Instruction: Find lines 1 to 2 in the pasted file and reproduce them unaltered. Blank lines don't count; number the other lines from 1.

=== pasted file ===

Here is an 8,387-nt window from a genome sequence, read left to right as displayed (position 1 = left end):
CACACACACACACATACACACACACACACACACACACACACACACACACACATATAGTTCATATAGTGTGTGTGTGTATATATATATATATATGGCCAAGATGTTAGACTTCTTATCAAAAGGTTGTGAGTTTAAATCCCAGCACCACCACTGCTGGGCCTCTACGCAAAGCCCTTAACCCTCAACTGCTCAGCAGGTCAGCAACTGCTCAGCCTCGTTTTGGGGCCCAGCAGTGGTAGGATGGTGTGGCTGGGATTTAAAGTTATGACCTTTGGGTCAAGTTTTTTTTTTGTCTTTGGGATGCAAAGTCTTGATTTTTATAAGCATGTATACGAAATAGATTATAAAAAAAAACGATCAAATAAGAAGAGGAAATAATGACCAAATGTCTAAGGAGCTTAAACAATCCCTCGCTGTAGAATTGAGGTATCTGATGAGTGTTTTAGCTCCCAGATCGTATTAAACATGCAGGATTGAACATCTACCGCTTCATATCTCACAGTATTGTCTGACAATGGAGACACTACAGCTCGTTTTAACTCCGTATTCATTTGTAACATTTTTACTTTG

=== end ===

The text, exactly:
Here is an 8,387-nt window from a genome sequence, read left to right as displayed (position 1 = left end):
CACACACACACACATACACACACACACACACACACACACACACACACACACATATAGTTCATATAGTGTGTGTGTGTATATATATATATATATGGCCAAGATGTTAGACTTCTTATCAAAAGGTTGTGAGTTTAAATCCCAGCACCACCACTGCTGGGCCTCTACGCAAAGCCCTTAACCCTCAACTGCTCAGCAGGTCAGCAACTGCTCAGCCTCGTTTTGGGGCCCAGCAGTGGTAGGATGGTGTGGCTGGGATTTAAAGTTATGACCTTTGGGTCAAGTTTTTTTTTTGTCTTTGGGATGCAAAGTCTTGATTTTTATAAGCATGTATACGAAATAGATTATAAAAAAAAACGATCAAATAAGAAGAGGAAATAATGACCAAATGTCTAAGGAGCTTAAACAATCCCTCGCTGTAGAATTGAGGTATCTGATGAGTGTTTTAGCTCCCAGATCGTATTAAACATGCAGGATTGAACATCTACCGCTTCATATCTCACAGTATTGTCTGACAATGGAGACACTACAGCTCGTTTTAACTCCGTATTCATTTGTAACATTTTTACTTTG